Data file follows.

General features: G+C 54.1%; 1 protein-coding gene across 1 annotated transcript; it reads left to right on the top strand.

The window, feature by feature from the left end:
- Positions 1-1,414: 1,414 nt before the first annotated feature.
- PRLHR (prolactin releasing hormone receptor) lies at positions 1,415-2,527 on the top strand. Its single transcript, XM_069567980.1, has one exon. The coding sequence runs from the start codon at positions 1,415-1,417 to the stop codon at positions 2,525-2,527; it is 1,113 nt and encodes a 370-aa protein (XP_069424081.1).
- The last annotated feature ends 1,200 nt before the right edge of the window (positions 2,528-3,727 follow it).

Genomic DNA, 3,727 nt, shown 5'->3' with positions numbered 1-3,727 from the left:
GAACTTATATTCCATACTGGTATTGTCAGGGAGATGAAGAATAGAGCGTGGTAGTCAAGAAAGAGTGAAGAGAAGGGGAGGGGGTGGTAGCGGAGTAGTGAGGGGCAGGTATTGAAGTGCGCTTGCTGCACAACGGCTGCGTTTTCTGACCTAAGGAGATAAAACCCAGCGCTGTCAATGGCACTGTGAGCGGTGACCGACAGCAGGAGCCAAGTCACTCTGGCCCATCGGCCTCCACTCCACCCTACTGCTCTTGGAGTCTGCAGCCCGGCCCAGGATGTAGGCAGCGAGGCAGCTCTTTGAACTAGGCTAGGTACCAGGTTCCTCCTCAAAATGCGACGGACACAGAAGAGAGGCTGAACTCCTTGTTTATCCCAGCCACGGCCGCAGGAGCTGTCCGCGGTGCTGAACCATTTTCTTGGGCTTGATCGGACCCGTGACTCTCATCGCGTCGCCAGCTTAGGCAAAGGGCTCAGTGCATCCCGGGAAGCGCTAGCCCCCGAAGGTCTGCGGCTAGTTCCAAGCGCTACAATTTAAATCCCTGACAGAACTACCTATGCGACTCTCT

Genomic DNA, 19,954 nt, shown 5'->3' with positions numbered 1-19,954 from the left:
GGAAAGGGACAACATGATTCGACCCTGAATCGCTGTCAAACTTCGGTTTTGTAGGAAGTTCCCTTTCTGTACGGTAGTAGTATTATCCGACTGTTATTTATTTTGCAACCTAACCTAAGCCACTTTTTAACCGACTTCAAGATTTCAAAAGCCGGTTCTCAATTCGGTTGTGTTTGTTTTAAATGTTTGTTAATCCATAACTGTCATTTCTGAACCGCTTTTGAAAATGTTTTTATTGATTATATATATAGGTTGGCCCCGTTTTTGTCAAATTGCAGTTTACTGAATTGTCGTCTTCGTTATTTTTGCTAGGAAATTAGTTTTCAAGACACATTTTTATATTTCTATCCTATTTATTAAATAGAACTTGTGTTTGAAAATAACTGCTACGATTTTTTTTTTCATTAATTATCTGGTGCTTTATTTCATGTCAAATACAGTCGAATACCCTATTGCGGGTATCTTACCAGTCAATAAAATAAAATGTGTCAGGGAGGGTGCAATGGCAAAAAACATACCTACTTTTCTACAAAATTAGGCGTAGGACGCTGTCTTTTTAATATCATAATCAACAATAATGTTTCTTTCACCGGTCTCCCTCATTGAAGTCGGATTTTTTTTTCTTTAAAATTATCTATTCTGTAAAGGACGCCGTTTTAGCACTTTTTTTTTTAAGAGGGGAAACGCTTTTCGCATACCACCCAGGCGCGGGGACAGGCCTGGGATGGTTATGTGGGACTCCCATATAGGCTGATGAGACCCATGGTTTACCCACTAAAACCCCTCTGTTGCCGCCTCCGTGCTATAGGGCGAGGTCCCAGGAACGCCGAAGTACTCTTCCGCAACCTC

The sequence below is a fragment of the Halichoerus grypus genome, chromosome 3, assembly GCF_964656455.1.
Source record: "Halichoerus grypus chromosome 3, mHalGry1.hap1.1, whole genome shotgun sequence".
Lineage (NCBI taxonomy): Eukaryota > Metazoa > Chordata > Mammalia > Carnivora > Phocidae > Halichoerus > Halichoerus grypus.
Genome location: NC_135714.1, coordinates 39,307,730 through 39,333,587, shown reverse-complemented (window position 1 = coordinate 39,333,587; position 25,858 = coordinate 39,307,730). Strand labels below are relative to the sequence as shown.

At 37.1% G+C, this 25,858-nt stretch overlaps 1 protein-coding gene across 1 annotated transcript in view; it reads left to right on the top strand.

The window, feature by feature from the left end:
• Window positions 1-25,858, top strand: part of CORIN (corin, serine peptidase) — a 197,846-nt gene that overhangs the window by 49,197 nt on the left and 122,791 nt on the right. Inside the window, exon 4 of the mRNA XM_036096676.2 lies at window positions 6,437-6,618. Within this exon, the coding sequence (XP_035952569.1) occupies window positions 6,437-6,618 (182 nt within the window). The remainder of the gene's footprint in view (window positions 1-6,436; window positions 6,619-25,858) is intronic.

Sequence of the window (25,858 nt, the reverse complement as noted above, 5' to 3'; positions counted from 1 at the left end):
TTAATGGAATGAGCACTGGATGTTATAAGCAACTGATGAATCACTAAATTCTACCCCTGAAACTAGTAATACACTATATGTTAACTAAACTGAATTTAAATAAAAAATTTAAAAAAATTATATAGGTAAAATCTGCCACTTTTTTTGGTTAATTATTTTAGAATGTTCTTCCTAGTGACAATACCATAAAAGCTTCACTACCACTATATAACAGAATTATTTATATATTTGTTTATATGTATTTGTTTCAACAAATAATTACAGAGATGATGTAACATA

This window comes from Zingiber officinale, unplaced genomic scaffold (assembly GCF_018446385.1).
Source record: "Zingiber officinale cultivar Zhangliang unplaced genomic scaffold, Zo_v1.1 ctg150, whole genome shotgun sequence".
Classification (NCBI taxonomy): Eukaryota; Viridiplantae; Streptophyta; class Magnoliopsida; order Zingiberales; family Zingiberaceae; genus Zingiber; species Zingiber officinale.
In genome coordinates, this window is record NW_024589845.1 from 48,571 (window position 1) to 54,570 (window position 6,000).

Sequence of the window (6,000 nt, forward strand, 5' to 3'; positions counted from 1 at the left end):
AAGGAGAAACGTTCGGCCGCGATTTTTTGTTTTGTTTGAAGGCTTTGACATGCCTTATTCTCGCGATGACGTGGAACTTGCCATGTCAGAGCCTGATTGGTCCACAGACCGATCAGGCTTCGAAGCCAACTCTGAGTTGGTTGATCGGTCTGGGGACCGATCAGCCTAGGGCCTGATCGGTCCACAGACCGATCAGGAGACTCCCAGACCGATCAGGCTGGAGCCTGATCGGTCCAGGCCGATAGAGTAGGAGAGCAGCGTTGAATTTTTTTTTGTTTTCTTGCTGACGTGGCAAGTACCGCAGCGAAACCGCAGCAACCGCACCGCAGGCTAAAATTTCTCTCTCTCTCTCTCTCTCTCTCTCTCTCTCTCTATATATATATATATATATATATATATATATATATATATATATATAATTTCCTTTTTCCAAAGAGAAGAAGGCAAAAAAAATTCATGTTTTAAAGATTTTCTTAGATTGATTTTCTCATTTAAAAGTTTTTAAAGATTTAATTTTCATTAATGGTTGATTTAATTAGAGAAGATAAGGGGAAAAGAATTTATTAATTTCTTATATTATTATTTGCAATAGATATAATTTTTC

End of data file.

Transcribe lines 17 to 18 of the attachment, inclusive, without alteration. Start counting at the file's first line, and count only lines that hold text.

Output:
Sequence of the window (25,858 nt, the reverse complement as noted above, 5' to 3'; positions counted from 1 at the left end):
TTAATGGAATGAGCACTGGATGTTATAAGCAACTGATGAATCACTAAATTCTACCCCTGAAACTAGTAATACACTATATGTTAACTAAACTGAATTTAAATAAAAAATTTAAAAAAATTATATAGGTAAAATCTGCCACTTTTTTTGGTTAATTATTTTAGAATGTTCTTCCTAGTGACAATACCATAAAAGCTTCACTACCACTATATAACAGAATTATTTATATATTTGTTTATATGTATTTGTTTCAACAAATAATTACAGAGATGATGTAACATA